If you build a greenhouse, or several greenhouses and use alternative or off the grid energy sources to heat them through the winter, you can grow most crops year around in even northern climates and cultivate dwarf fruit/citrus, and coffee trees, along with tobacco plants, for barter also.

Water Haulers

Community members who have ponds or creeks running through their property, or live next to a lake, are sitting adjacent to perhaps the most valuable commodity of all - water. Hauling the water to market or down the streets of the town to barter for other essential or necessary items will not leave the property owner wanting for anything.

Trading Post Owners

The old fashioned general store will become the central hub for the entire community. Stockpiling bartering items now will establish your inventory for after disaster strikes. The supplies will run out, unless you are also capable of making replacements for at least some of the items to restock the shelves. Bartering table space for other community members to sell their wares and advertise their services on a bulletin board should be a part of the trading post career choice plan as well.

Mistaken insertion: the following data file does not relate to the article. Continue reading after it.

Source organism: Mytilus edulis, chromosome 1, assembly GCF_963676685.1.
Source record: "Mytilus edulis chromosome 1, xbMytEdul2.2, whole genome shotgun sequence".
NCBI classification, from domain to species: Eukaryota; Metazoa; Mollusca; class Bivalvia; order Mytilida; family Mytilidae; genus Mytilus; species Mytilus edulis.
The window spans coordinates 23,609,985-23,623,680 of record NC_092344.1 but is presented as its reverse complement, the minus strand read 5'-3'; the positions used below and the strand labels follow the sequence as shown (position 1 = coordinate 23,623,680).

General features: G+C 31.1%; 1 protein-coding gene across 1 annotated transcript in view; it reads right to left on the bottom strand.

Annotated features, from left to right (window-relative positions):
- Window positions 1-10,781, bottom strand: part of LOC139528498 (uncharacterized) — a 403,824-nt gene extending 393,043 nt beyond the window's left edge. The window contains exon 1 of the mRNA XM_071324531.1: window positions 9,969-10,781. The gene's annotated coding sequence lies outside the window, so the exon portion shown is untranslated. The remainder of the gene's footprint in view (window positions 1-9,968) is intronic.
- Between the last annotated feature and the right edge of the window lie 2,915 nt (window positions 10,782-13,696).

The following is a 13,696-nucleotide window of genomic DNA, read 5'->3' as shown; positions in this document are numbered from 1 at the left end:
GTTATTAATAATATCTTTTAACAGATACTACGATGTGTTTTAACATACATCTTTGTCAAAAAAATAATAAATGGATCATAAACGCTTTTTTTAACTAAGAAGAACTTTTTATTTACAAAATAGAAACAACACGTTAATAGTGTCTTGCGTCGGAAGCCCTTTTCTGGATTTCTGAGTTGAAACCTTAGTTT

In addition to the brick-and-mortar general store, you could host a weekly or monthly flea market/farm stand and barter space with those who want to showcase their items and services to the community. Networking with HAM radio operators to advertise the market and the service providers may bring survivors from neighboring towns to browse and sell as well. Morale booster events could become a part of the trading posts offerings, residents will yearn for some levity and once the area is safe enough, embrace the idea of a dance or similar event, especially around the holidays.


Children will still need to learn to read and write after modern society collapses. Formal education degrees to instruct children will no longer be necessary - and the school day and school year will likely be shortened. Homeschooling families already know how to educate children of all ages and should have a stockpile of learning materials on hand to do so.

The coursework in a post-apocalyptic world should include the basics and essentials - something most public school have abandoned over the past 20 years. Science, reading, writing, math, and American history should be focused upon, with a cross-over curriculum to maximize the time spent in class. Hands-on science learning and vocational training should be emphasized to ensure the students are truly prepared for the future they will be facing.